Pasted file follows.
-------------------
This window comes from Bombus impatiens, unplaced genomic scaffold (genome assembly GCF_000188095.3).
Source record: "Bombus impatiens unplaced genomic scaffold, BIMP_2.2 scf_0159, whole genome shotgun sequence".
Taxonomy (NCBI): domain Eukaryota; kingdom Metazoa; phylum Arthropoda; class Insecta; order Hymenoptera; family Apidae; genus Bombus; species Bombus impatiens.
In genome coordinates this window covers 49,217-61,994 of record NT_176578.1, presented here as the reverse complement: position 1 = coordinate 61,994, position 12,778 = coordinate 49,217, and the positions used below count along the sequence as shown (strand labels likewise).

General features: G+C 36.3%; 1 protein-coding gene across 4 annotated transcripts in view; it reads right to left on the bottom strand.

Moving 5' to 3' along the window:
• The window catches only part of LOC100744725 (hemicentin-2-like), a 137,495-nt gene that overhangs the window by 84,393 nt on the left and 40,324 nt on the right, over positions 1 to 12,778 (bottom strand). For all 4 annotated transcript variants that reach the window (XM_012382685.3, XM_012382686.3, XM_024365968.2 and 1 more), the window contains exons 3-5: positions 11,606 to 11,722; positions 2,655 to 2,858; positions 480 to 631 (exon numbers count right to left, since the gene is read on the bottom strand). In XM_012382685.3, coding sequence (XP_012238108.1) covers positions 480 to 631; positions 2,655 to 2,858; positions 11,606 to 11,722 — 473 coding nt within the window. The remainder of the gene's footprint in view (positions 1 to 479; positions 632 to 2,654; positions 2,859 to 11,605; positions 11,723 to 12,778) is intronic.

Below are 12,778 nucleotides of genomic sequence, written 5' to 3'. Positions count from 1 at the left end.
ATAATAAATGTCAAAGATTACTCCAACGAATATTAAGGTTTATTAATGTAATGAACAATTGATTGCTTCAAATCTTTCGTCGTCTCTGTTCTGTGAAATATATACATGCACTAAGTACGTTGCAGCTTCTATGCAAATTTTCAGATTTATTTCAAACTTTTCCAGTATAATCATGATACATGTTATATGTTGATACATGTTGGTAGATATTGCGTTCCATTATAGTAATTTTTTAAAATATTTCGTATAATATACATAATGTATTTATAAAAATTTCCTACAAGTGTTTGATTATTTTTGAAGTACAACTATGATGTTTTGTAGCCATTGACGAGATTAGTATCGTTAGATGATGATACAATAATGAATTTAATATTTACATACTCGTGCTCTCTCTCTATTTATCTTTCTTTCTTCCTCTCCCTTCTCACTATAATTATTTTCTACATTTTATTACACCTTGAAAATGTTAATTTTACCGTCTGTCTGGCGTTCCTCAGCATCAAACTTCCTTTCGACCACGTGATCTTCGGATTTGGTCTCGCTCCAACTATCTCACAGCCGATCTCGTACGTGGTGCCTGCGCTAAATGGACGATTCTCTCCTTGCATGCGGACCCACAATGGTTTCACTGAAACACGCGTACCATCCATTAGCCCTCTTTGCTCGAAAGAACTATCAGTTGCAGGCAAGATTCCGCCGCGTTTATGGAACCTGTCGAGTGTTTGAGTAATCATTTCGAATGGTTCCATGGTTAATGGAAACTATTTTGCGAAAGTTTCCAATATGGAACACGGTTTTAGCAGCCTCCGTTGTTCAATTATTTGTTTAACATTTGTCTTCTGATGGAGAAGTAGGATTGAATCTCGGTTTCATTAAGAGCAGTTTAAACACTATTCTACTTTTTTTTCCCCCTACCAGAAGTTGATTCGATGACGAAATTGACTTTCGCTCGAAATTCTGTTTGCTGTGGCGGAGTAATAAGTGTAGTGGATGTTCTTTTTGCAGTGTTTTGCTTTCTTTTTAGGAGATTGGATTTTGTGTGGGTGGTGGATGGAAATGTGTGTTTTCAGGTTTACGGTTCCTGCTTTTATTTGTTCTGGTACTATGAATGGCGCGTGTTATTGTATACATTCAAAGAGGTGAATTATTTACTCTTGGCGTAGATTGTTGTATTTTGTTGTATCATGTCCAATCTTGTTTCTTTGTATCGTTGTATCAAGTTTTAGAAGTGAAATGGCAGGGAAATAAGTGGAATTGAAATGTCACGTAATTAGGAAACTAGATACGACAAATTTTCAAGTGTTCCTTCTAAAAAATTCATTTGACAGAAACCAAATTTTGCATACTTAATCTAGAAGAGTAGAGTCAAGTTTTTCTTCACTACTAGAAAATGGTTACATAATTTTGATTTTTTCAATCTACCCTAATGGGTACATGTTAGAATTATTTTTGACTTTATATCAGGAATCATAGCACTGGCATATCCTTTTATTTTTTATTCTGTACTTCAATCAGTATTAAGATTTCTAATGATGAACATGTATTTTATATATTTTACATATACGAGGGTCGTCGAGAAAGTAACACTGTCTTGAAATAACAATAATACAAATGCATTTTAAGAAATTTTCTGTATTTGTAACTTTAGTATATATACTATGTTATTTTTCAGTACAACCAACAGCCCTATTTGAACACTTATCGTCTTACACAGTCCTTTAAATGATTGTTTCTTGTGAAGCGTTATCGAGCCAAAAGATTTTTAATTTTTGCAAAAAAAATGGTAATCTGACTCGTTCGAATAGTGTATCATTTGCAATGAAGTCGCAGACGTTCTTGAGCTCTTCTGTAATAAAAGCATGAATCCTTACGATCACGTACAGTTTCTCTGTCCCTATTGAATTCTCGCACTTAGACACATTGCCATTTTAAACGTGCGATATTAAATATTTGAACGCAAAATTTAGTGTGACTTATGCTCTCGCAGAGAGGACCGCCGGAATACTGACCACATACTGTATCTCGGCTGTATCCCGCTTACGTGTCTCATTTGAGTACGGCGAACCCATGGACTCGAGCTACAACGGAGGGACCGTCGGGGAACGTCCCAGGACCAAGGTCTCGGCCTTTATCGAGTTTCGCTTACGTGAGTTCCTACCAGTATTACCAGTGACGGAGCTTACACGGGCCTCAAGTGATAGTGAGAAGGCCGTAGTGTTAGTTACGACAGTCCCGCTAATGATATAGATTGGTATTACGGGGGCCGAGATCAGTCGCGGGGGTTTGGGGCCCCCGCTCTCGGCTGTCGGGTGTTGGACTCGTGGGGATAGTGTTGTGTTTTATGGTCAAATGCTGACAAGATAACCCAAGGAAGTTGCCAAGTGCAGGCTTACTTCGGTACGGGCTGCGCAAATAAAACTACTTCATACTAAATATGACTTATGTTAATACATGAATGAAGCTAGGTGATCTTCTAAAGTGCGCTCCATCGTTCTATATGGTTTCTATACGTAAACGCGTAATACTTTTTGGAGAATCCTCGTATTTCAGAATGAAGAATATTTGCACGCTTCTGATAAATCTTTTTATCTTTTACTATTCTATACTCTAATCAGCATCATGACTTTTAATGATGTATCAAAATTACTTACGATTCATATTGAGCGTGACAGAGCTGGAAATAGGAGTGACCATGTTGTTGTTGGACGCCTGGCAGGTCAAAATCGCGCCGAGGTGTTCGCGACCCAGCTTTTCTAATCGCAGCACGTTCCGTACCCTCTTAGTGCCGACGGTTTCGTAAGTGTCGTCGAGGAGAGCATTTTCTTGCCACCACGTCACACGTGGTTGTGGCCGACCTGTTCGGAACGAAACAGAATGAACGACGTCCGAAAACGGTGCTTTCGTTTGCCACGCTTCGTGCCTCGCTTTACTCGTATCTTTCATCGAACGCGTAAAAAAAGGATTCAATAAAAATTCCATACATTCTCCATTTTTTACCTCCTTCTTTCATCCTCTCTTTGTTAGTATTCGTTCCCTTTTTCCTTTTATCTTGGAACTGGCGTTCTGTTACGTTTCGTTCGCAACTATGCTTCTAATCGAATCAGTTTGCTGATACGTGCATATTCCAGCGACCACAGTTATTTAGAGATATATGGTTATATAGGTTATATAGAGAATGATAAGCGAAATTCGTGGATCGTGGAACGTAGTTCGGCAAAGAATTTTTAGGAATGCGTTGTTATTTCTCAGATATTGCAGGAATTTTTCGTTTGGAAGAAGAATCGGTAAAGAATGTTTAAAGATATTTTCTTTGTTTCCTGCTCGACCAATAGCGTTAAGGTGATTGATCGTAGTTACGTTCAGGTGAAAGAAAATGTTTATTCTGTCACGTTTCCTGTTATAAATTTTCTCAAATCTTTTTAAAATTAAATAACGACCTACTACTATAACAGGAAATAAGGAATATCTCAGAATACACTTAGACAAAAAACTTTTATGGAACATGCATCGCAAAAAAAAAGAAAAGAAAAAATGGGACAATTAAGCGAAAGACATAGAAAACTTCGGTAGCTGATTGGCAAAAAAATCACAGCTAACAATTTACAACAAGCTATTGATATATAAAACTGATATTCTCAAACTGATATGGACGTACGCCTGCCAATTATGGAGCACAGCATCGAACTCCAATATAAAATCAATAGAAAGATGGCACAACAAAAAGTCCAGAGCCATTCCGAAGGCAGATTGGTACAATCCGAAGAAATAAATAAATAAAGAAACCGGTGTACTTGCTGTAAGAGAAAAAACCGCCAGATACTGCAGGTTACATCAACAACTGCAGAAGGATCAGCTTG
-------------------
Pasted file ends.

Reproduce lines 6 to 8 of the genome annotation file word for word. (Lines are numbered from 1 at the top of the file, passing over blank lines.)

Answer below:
Moving 5' to 3' along the window:
• The window catches only part of LOC100744725 (hemicentin-2-like), a 137,495-nt gene that overhangs the window by 84,393 nt on the left and 40,324 nt on the right, over positions 1 to 12,778 (bottom strand). For all 4 annotated transcript variants that reach the window (XM_012382685.3, XM_012382686.3, XM_024365968.2 and 1 more), the window contains exons 3-5: positions 11,606 to 11,722; positions 2,655 to 2,858; positions 480 to 631 (exon numbers count right to left, since the gene is read on the bottom strand). In XM_012382685.3, coding sequence (XP_012238108.1) covers positions 480 to 631; positions 2,655 to 2,858; positions 11,606 to 11,722 — 473 coding nt within the window. The remainder of the gene's footprint in view (positions 1 to 479; positions 632 to 2,654; positions 2,859 to 11,605; positions 11,723 to 12,778) is intronic.

Below are 12,778 nucleotides of genomic sequence, written 5' to 3'. Positions count from 1 at the left end.